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Identifying Dyslexia in Students
Clare Othman, Operations Director, Supply Desk, specialists in matching school staffing needs with the best available SEN staff - permanent, long-term and supply - gives her top tips on how to identify dyslexia in students
Teachers who are able to identify dyslexia in affected students provide a wonderful benefit to those students. Identification helps enable children to access life-changing support. Dyslexic students learn very differently from other students, and really must be taught differently in order to help them maximise their potential.
Why is it important to identify dyslexia?
Children with dyslexia who are not identified during the early years of their schooling may develop coping strategies that disguise their dyslexia. While these coping strategies may be positive or negative, they can prevent accurate identification, and this leads to secondary effects. Low self esteem, frustration, loss of motivation for learning, as well as social and emotional issues, can all stem from unidentified dyslexia. On the flip side, dyslexic children who are identified early are more able to access effective instruction, learning support and other tools to help them with their learning difference.
Dyslexia identification in children
How do you tell if a student is dyslexic? The condition may affect boys or girls, from all backgrounds. One of the more frustrating issues for teachers attempting to identify dyslexia is that, often, dyslexic traits seem to be normal variations in childhood development milestones. Dyslexic traits start becoming more apparent around aged 3, and observant teachers will notice clusters of issues that stand out. Some signs are more obvious than others. Dyslexic children can have a wide range of difficulties, and don’t necessarily experience them all. Dyslexia is often suspected by teachers (or parents) of children who are struggling with speaking, writing, reading, or numeracy. Often the child does not progress as quickly as classmates, or may not seem to progress at all, yet they may also have areas of strong ability.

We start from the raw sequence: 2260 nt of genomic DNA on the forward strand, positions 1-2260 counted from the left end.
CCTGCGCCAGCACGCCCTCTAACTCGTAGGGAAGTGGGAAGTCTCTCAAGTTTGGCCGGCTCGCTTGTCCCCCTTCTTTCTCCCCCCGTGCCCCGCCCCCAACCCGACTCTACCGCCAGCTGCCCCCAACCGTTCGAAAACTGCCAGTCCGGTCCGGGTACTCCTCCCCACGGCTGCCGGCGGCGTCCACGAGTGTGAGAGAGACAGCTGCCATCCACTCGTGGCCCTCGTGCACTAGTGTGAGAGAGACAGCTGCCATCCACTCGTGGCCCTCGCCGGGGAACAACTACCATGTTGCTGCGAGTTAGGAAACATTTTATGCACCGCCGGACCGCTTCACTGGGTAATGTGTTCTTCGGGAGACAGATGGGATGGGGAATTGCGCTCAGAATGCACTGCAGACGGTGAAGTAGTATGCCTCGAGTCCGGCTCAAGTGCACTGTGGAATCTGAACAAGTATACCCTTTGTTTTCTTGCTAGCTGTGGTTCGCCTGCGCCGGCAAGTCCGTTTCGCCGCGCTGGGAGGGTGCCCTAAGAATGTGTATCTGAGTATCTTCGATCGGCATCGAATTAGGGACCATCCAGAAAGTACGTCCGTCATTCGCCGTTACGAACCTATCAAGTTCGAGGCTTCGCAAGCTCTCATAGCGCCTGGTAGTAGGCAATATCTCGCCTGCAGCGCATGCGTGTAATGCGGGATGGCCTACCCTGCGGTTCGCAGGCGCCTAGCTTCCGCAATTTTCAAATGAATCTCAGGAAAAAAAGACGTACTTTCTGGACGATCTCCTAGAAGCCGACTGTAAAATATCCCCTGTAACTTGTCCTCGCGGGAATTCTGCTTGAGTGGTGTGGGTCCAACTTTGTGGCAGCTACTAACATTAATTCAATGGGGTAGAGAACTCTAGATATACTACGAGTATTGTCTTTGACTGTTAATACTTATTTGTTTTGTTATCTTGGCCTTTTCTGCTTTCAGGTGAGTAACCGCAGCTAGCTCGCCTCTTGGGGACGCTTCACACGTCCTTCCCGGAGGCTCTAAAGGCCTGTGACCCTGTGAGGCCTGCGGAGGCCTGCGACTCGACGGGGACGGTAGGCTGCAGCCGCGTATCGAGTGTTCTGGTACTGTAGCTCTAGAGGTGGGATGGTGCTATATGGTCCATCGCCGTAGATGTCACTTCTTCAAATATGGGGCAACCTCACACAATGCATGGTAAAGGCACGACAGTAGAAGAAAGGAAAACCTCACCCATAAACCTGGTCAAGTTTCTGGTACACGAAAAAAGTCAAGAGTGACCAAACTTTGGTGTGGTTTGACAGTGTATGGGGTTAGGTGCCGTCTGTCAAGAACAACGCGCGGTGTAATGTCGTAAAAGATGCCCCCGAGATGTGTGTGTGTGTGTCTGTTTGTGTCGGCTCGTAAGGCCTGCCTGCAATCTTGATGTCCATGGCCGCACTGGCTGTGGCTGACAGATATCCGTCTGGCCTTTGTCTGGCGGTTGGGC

There are numerous lists of symptoms available which describe specific dyslexic traits to look for at different ages. The British Dyslexia Association provides useful lists of indications for pre-school, primary and secondary students, from which teachers can look for a cluster of difficulties. While a checklist itself cannot provide enough information for a diagnostic assessment, it can certainly be used as a guide to whether further testing would be beneficial. It is important to point out that people who do not have dyslexia can still tick many of the boxes on the checklist. Therefore, checklists must be used with caution, and not in isolation.
Diagnostic assessments should always be conducted by qualified, certified personnel, such as chartered psychologists or specialist teachers/assessors with an Assessment Practicing Certificate. Your local Association, or your school’s SEN Co-ordinator, may be able to recommend suitable practitioners.
Identification is crucial
Identifying dyslexia is a crucial step in the lives of affected students. Identification can be a catalyst to get the help and support they need. It is so often a ‘hidden disability’, but it is also the most common learning difficulty. Importantly, many schools don’t recognise dyslexia as a disability, simply a learning difficulty. This is because when, taught in an appropriate way, dyslexic students are able to achieve outstanding success in this modern world. Teachers and support staff play an important role in the early identification of dyslexia amongst students and can make a real difference in the lives of many.
For further information on Supply Desk please visit http://www.supplydesk.co.uk/